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by Simon Lord

last updated 21/02/2021

New chapter for NZ as economic policies become clearer

by Simon Lord

last updated 21/02/2021

22 November 2017 – What impact will new government policies have on the economy, and what will this mean for franchising?

The latest Westpac Quarterly Economic Overview suggests a slower 2018, boosted GDP for 2019 and 2020.

Westpac’s latest Quarterly Economic Overview makes interesting reading. The previous Overview, in August, identified the prospect of a Labour + Greens + New Zealand First government as the combination that would have the biggest impact on economic forecasts – now that has come to pass, much of the latest Overview is devoted to an assessment of what proposed government policies will do to the economy.

‘The Government’s plan to borrow more and spend more will stimulate the economy over time, but law changes designed to slow the housing market and net migration will have the opposite effect,’ says Dominick Stephens, Westpac’s Chief Economist. ‘As a result, we have revised down our GDP forecast for 2018, but upgraded our GDP forecasts for 2019 and 2020.’

‘That’s a bit different to the Reserve Bank’s assessment and some of the chatter around financial markets, which is that the new Government’s policies will boost GDP, inflation and the OCR. We agree, but only up to a point. The Government’s plan to increase spending will certainly boost the economy, although crowding-out of private sector activity [eg. in healthcare, labour and construction] must also be considered. Meanwhile, the Government’s various plans to cool the housing market and reduce net migration will slow the economy next year.’

Immigration to affect franchise re-sales, staffing?

The Overview notes that net immigration has already passed its peak and is now falling faster than previously expected. Much of this is due to a lift in departures of non-New Zealand citizens, which have risen by more than 30% in the past year. ‘This is an echo of the sharp rise in arrivals, many of them on temporary visas, over the past few years. New arrivals have also declined, with monthly inflows down 10% from their peak. With global economic conditions improving, we expect that both New Zealanders and foreigners will be increasingly encouraged to seek their fortunes overseas and, combined with the ongoing exit of temporary migrants, this will see net migration fall sharply.’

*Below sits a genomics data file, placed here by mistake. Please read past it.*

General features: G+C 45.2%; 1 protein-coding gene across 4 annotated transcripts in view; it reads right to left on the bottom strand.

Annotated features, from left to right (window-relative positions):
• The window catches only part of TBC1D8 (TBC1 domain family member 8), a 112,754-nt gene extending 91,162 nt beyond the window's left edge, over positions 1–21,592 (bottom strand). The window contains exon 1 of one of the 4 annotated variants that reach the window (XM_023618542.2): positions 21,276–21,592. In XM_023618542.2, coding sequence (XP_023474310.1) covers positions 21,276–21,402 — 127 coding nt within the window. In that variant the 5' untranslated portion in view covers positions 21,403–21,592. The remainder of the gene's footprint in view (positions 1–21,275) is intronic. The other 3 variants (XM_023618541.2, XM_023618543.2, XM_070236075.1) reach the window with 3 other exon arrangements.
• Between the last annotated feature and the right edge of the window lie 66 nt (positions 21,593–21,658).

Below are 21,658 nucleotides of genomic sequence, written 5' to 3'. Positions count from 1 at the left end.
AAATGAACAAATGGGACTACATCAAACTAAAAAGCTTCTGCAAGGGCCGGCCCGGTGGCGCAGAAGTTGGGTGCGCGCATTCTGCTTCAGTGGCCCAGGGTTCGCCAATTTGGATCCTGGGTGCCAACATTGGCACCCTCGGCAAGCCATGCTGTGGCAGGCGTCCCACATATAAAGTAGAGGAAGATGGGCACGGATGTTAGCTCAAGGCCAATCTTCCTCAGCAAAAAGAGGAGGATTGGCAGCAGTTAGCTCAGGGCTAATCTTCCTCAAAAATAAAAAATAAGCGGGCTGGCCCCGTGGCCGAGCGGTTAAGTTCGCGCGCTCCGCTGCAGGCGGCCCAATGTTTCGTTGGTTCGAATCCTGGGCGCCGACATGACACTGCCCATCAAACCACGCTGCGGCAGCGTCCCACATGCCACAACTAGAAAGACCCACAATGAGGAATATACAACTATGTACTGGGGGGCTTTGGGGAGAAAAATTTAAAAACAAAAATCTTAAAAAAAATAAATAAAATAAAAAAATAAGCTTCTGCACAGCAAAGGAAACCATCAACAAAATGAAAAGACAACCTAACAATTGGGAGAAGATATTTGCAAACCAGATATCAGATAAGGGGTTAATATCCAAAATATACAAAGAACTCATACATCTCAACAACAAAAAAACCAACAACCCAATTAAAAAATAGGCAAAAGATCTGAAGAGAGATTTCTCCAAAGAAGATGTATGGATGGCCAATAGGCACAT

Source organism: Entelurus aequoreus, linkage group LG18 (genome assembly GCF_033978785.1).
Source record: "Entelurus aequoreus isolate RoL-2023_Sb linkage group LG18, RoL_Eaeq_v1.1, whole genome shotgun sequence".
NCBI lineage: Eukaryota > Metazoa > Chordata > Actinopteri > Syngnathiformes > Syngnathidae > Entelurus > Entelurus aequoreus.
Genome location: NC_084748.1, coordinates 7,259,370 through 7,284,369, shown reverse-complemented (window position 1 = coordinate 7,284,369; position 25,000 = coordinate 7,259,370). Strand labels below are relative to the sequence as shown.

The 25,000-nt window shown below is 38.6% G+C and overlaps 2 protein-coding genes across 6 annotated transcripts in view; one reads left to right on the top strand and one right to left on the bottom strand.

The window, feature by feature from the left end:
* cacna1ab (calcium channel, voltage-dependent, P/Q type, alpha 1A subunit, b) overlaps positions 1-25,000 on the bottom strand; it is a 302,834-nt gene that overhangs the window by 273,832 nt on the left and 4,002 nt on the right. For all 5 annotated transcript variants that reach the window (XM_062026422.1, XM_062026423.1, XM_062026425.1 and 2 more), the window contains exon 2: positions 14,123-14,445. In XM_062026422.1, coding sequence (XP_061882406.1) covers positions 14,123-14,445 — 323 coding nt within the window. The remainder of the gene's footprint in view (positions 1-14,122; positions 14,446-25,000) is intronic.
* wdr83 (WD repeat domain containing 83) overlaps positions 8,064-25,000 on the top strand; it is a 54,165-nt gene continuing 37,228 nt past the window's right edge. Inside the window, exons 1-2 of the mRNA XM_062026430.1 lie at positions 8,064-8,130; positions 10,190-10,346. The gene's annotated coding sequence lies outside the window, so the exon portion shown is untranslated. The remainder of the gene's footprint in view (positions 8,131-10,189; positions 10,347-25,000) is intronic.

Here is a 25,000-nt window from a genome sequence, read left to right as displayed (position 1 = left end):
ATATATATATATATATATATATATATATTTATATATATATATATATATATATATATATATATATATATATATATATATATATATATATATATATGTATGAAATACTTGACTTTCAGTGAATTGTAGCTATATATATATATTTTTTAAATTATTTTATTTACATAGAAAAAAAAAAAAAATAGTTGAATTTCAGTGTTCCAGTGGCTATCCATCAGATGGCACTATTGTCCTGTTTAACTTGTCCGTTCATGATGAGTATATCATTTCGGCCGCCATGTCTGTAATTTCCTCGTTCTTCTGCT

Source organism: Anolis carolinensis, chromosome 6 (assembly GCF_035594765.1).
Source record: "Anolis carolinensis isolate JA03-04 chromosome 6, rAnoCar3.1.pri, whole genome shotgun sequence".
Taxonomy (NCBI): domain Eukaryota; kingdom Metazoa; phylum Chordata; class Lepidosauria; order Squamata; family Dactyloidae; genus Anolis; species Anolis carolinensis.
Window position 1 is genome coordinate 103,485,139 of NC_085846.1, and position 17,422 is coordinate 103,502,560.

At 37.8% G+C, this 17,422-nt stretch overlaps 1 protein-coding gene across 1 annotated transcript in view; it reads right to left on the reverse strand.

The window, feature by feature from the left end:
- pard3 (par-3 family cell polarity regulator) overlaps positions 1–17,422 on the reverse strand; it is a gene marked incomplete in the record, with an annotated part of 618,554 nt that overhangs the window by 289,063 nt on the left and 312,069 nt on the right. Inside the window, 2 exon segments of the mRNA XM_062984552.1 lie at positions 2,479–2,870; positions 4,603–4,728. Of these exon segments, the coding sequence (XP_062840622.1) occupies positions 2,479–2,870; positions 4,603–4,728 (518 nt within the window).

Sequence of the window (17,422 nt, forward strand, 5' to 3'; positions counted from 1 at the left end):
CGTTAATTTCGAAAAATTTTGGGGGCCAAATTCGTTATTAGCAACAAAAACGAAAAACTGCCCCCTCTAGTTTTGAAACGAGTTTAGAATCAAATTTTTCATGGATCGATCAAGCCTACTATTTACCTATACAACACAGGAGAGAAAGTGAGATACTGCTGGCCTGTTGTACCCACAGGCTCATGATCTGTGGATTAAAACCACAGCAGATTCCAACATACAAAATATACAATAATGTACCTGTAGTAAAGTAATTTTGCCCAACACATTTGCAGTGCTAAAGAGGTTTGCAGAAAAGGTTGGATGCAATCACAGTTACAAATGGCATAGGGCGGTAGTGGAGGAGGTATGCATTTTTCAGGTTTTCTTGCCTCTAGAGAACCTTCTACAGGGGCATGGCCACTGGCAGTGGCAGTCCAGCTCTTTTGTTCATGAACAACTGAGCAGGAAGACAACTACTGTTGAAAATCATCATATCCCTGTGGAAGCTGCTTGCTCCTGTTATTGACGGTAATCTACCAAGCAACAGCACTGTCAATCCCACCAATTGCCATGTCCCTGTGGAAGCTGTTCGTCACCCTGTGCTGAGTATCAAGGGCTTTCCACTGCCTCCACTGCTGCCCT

Slower net immigration can be expected to impact upon franchise recruitment – particularly in the food & beverage sector, where a significant proportion of franchise resales are to recent immigrants. This may have a knock-on effect on resale values. The other concern relates to employment, as staff may be harder to find. Minimum wage increases may help stimulate the economy, but the Overview suggests that some businesses will switch to automation while others will be simply unable to afford the wage bill. No mention is made of the tax cuts for small businesses which the government has suggested could off-set higher wage costs. Unemployment is expected to rise in 2018 due to the sluggish economy, but to fall from late-2019 onwards as the fiscal stimulus kicks in.

Could slower house price growth stimulate business sales?

Cooling in the housing market has seen house prices in Auckland and Christchurch fall slightly over the past year, and the Westpac economists are of the opinion that although house price inflation will continue, it will be at a lower rate over the next few years. They note that, in New Zealand, house price inflation tends to correlate closely with growth in consumer spending. There are early signs that this relationship has continued to hold as the housing market has cooled with electronic spending softer in recent months – particularly for durable household goods.

The Overview was prepared prior to the announcement of Auckland’s new valuations, which saw an average rise of 45 percent in property values across the city. This quantifies the increased equity that many people will have in their homes. More equity means more capacity to borrow, which in a rising property market encouraged many to invest in rental properties. With slower growth – and the prospect of a capital gains tax in the future – home owners may be more inclined to invest in a business which offers good cash flow. In this instance, franchises should prove attractive providing funding remains affordable (it is currently at historically low levels).

‘After considering all angles, we remain comfortable forecasting no hike in the OCR until late-2019,’ says the report. ‘Of course, how the RBNZ behaves will depend critically on the choice of Governor and the policy framework under which he or she operates.’


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